In the beginning, there was RSS. Along came a good feed reader, and my daily work-related surfing habits changed dramatically: 30-60 minutes every day of browsing individual websites to keep up with what's happening were replaced by 5-10 minutes of scanning headlines and occasionally reading a complete story.
Time was saved. Life was good.
But that was then, and this is now. It's no exaggeration to say the number of RSS feeds out there has grown exponentially in 2005. This is largely due to two factors: blogs, and publishers adding RSS feeds to websites that didn't have them before.
Naturally, as the number of feeds proliferated, so did the population of my Favorite Feeds folder. One year ago, there were probably 10-15 feeds I looked at every day. Today, there are easily over a hundred. My 5-10 minutes of scanning headlines has ballooned to 20-30 minutes of reading feed updates. Twice a day. And that's just to stay current: never mind the forays into new and interesting feeds that crop up all the time.
Information overload is very real these days.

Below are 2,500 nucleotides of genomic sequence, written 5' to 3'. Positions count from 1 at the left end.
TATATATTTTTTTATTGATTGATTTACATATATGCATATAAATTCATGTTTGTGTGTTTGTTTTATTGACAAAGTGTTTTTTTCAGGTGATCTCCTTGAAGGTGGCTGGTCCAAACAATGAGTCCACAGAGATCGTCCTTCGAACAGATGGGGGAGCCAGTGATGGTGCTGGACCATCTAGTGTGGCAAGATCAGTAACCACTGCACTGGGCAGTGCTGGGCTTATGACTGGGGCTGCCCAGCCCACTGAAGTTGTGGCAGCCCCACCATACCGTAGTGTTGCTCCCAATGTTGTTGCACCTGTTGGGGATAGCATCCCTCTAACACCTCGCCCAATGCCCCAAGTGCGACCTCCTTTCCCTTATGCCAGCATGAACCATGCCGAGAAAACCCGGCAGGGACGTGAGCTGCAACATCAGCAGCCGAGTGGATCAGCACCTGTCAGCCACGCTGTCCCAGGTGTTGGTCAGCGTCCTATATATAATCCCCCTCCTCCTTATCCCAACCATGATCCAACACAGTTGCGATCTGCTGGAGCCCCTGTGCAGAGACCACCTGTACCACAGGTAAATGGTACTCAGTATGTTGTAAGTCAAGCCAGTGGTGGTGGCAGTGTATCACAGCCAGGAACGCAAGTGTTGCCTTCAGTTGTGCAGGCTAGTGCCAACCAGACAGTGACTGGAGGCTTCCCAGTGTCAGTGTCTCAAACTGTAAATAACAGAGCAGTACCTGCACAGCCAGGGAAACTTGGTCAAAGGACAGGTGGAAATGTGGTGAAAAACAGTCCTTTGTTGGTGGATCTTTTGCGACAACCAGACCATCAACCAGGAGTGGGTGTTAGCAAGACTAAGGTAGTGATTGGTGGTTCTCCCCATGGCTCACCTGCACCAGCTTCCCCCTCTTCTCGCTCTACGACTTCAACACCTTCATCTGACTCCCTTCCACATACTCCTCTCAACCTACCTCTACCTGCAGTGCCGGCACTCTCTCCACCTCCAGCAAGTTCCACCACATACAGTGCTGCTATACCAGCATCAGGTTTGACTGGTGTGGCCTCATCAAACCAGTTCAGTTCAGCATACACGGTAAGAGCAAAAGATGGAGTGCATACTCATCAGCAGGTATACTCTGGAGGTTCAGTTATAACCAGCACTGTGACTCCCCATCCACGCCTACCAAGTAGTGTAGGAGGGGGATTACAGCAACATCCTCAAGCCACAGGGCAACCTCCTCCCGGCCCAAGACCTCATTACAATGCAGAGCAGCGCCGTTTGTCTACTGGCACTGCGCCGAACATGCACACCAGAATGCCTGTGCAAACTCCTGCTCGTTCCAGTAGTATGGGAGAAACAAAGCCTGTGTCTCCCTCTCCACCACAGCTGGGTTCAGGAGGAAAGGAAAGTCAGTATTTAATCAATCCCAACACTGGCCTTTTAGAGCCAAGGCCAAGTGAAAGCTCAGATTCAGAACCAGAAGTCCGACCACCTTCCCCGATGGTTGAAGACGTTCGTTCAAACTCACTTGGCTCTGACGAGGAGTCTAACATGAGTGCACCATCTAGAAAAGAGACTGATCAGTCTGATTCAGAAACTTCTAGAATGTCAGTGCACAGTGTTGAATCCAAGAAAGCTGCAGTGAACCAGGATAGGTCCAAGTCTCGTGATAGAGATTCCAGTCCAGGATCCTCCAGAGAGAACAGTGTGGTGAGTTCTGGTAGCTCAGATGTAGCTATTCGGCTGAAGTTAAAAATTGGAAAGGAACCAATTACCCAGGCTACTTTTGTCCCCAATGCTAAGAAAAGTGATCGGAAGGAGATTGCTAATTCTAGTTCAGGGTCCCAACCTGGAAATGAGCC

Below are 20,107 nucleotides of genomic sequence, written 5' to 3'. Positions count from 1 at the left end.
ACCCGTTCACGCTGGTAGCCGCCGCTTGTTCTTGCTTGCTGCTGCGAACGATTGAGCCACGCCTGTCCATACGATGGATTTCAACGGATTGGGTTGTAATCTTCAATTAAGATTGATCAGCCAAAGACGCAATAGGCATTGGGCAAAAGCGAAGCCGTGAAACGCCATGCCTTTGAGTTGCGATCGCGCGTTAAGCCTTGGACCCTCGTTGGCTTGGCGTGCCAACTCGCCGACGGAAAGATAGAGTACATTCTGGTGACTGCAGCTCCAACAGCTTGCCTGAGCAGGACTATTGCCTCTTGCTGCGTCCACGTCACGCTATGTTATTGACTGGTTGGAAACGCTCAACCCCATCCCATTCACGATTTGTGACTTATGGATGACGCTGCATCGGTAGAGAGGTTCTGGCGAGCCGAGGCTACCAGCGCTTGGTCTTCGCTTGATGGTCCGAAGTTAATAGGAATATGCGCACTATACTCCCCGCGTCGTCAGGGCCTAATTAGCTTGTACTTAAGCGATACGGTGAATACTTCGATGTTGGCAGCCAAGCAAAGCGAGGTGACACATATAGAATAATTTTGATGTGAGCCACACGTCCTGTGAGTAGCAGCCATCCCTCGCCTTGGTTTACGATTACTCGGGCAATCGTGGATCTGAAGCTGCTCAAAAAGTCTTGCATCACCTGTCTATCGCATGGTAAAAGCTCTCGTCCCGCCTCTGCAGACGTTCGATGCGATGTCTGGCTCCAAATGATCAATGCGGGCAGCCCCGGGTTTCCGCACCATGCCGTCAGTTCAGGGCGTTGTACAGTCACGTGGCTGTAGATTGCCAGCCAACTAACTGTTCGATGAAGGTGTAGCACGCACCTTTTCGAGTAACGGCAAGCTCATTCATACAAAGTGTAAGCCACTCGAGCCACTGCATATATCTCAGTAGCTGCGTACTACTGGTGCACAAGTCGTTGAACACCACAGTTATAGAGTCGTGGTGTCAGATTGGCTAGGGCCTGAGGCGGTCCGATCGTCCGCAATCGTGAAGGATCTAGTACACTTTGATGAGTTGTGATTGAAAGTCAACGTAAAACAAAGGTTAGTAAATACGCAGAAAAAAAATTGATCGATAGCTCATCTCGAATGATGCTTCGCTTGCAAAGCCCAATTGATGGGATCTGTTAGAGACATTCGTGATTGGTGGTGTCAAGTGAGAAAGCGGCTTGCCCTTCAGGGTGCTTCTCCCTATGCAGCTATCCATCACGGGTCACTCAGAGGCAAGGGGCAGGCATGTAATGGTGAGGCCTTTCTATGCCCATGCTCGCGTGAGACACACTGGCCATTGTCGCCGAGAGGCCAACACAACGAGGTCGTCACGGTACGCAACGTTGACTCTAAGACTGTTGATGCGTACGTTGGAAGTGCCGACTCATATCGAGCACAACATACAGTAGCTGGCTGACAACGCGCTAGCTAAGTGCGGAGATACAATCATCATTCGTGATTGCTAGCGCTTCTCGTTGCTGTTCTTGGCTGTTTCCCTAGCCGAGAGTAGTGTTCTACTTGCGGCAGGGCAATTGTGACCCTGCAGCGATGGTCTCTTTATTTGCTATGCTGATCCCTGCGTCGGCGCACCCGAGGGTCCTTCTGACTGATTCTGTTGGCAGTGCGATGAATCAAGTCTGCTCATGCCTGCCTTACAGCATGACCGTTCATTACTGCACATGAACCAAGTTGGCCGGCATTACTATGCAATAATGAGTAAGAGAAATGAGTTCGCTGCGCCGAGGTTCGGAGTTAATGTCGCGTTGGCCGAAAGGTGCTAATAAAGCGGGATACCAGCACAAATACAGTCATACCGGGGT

What makes it worse, I'm seeing a growing amount of overlap among feeds. For one thing, many news feeds pick up the same story. Then somebody who sees that new item blogs about it, and somebody else sees that blog and posts a reference to it. And so on. I find myself seeing the same material, in one way or another, more than once on a regular basis.
Call it Deja View: the feeling of "haven't I seen this someplace before?"
Is this happening to you, too?
At least one solution is obvious, albeit painful: cut back on the number of feeds I'm reading every day. It's not an easy decision to make, but it's probably inevitable. The risk of missing something important has to be weighed against the benefit of gaining back some valuable time.
I have no idea which feeds I'll stop reading regularly. But I'm going to have to start somewhere. Tempus fugit.